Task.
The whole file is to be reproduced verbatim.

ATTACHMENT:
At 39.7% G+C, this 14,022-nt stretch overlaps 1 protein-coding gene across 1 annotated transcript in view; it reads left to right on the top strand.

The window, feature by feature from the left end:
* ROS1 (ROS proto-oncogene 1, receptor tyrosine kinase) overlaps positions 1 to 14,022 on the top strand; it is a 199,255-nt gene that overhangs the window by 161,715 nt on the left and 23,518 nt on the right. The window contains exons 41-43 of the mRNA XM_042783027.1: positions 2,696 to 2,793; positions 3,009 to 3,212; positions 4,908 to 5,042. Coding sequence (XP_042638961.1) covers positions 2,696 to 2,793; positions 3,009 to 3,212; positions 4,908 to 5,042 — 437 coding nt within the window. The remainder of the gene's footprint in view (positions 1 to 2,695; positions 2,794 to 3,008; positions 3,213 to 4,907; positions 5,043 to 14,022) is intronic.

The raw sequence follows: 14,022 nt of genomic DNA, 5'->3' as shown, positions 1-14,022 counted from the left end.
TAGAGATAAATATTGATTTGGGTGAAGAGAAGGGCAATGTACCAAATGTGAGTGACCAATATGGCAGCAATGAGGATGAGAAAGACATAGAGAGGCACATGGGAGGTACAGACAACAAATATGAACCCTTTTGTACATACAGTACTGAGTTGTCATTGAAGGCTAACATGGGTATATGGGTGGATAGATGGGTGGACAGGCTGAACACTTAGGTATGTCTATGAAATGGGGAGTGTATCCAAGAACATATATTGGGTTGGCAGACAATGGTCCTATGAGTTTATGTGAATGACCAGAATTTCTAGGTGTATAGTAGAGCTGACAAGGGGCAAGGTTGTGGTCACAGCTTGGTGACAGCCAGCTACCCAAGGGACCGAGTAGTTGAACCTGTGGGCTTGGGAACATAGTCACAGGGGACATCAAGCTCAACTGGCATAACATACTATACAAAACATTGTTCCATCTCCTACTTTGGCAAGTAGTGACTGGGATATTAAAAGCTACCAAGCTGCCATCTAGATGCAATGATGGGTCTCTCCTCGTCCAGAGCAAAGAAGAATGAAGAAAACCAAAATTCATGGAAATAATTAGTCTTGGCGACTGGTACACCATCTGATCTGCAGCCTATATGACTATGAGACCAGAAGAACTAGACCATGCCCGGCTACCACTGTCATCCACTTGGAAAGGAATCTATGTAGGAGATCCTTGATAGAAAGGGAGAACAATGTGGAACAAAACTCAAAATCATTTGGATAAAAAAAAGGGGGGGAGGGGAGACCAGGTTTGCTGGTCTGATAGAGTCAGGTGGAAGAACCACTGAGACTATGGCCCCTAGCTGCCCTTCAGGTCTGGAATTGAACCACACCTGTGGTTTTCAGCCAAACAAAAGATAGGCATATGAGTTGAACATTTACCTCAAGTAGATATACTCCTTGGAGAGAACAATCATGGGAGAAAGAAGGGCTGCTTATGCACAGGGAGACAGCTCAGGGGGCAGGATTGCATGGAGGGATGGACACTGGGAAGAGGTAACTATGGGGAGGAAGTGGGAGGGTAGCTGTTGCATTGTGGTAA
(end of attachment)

At 39.7% G+C, this 14,022-nt stretch overlaps 1 protein-coding gene across 1 annotated transcript in view; it reads left to right on the top strand.

The window, feature by feature from the left end:
* ROS1 (ROS proto-oncogene 1, receptor tyrosine kinase) overlaps positions 1 to 14,022 on the top strand; it is a 199,255-nt gene that overhangs the window by 161,715 nt on the left and 23,518 nt on the right. The window contains exons 41-43 of the mRNA XM_042783027.1: positions 2,696 to 2,793; positions 3,009 to 3,212; positions 4,908 to 5,042. Coding sequence (XP_042638961.1) covers positions 2,696 to 2,793; positions 3,009 to 3,212; positions 4,908 to 5,042 — 437 coding nt within the window. The remainder of the gene's footprint in view (positions 1 to 2,695; positions 2,794 to 3,008; positions 3,213 to 4,907; positions 5,043 to 14,022) is intronic.

The raw sequence follows: 14,022 nt of genomic DNA, 5'->3' as shown, positions 1-14,022 counted from the left end.
TAGAGATAAATATTGATTTGGGTGAAGAGAAGGGCAATGTACCAAATGTGAGTGACCAATATGGCAGCAATGAGGATGAGAAAGACATAGAGAGGCACATGGGAGGTACAGACAACAAATATGAACCCTTTTGTACATACAGTACTGAGTTGTCATTGAAGGCTAACATGGGTATATGGGTGGATAGATGGGTGGACAGGCTGAACACTTAGGTATGTCTATGAAATGGGGAGTGTATCCAAGAACATATATTGGGTTGGCAGACAATGGTCCTATGAGTTTATGTGAATGACCAGAATTTCTAGGTGTATAGTAGAGCTGACAAGGGGCAAGGTTGTGGTCACAGCTTGGTGACAGCCAGCTACCCAAGGGACCGAGTAGTTGAACCTGTGGGCTTGGGAACATAGTCACAGGGGACATCAAGCTCAACTGGCATAACATACTATACAAAACATTGTTCCATCTCCTACTTTGGCAAGTAGTGACTGGGATATTAAAAGCTACCAAGCTGCCATCTAGATGCAATGATGGGTCTCTCCTCGTCCAGAGCAAAGAAGAATGAAGAAAACCAAAATTCATGGAAATAATTAGTCTTGGCGACTGGTACACCATCTGATCTGCAGCCTATATGACTATGAGACCAGAAGAACTAGACCATGCCCGGCTACCACTGTCATCCACTTGGAAAGGAATCTATGTAGGAGATCCTTGATAGAAAGGGAGAACAATGTGGAACAAAACTCAAAATCATTTGGATAAAAAAAAGGGGGGGAGGGGAGACCAGGTTTGCTGGTCTGATAGAGTCAGGTGGAAGAACCACTGAGACTATGGCCCCTAGCTGCCCTTCAGGTCTGGAATTGAACCACACCTGTGGTTTTCAGCCAAACAAAAGATAGGCATATGAGTTGAACATTTACCTCAAGTAGATATACTCCTTGGAGAGAACAATCATGGGAGAAAGAAGGGCTGCTTATGCACAGGGAGACAGCTCAGGGGGCAGGATTGCATGGAGGGATGGACACTGGGAAGAGGTAACTATGGGGAGGAAGTGGGAGGGTAGCTGTTGCATTGTGGTAA